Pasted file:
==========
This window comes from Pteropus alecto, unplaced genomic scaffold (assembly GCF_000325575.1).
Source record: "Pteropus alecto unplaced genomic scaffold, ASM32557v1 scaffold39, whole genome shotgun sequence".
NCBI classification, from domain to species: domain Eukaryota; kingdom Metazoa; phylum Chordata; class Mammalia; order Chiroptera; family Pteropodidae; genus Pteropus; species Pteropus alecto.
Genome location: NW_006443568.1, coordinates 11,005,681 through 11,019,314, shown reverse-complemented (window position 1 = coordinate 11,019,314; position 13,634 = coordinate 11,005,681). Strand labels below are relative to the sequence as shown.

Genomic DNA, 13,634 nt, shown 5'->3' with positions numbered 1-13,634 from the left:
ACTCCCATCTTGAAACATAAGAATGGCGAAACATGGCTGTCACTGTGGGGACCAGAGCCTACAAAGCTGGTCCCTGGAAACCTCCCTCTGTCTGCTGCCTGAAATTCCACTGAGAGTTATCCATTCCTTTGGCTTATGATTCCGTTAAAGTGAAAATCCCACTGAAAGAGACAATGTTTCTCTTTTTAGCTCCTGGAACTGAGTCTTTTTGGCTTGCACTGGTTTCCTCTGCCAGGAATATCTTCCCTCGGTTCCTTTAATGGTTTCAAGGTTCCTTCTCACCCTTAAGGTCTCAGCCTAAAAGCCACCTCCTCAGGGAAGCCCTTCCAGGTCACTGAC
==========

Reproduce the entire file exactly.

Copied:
This window comes from Pteropus alecto, unplaced genomic scaffold (assembly GCF_000325575.1).
Source record: "Pteropus alecto unplaced genomic scaffold, ASM32557v1 scaffold39, whole genome shotgun sequence".
NCBI classification, from domain to species: domain Eukaryota; kingdom Metazoa; phylum Chordata; class Mammalia; order Chiroptera; family Pteropodidae; genus Pteropus; species Pteropus alecto.
Genome location: NW_006443568.1, coordinates 11,005,681 through 11,019,314, shown reverse-complemented (window position 1 = coordinate 11,019,314; position 13,634 = coordinate 11,005,681). Strand labels below are relative to the sequence as shown.

Genomic DNA, 13,634 nt, shown 5'->3' with positions numbered 1-13,634 from the left:
ACTCCCATCTTGAAACATAAGAATGGCGAAACATGGCTGTCACTGTGGGGACCAGAGCCTACAAAGCTGGTCCCTGGAAACCTCCCTCTGTCTGCTGCCTGAAATTCCACTGAGAGTTATCCATTCCTTTGGCTTATGATTCCGTTAAAGTGAAAATCCCACTGAAAGAGACAATGTTTCTCTTTTTAGCTCCTGGAACTGAGTCTTTTTGGCTTGCACTGGTTTCCTCTGCCAGGAATATCTTCCCTCGGTTCCTTTAATGGTTTCAAGGTTCCTTCTCACCCTTAAGGTCTCAGCCTAAAAGCCACCTCCTCAGGGAAGCCCTTCCAGGTCACTGAC